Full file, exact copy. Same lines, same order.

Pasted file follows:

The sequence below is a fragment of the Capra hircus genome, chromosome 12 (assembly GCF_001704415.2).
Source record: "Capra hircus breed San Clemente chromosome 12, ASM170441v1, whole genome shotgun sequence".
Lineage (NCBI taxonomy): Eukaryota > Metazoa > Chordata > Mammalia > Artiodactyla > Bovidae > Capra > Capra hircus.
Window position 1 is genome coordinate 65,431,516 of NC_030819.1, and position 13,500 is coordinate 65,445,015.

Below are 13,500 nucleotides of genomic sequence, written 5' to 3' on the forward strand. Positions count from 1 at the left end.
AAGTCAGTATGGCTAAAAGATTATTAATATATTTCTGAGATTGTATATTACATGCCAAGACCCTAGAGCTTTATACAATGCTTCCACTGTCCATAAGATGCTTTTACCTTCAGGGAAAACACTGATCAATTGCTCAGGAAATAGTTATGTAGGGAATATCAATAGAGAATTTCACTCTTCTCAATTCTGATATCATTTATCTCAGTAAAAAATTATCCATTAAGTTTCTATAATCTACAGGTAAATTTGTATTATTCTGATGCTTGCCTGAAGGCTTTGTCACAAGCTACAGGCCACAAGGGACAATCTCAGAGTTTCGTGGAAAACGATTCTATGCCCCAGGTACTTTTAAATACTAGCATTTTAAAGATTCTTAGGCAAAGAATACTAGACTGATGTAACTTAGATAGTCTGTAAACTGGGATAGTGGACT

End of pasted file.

The sequence below is a fragment of the Capra hircus genome, chromosome 12 (assembly GCF_001704415.2).
Source record: "Capra hircus breed San Clemente chromosome 12, ASM170441v1, whole genome shotgun sequence".
Lineage (NCBI taxonomy): Eukaryota > Metazoa > Chordata > Mammalia > Artiodactyla > Bovidae > Capra > Capra hircus.
Window position 1 is genome coordinate 65,431,516 of NC_030819.1, and position 13,500 is coordinate 65,445,015.

Below are 13,500 nucleotides of genomic sequence, written 5' to 3' on the forward strand. Positions count from 1 at the left end.
AAGTCAGTATGGCTAAAAGATTATTAATATATTTCTGAGATTGTATATTACATGCCAAGACCCTAGAGCTTTATACAATGCTTCCACTGTCCATAAGATGCTTTTACCTTCAGGGAAAACACTGATCAATTGCTCAGGAAATAGTTATGTAGGGAATATCAATAGAGAATTTCACTCTTCTCAATTCTGATATCATTTATCTCAGTAAAAAATTATCCATTAAGTTTCTATAATCTACAGGTAAATTTGTATTATTCTGATGCTTGCCTGAAGGCTTTGTCACAAGCTACAGGCCACAAGGGACAATCTCAGAGTTTCGTGGAAAACGATTCTATGCCCCAGGTACTTTTAAATACTAGCATTTTAAAGATTCTTAGGCAAAGAATACTAGACTGATGTAACTTAGATAGTCTGTAAACTGGGATAGTGGACT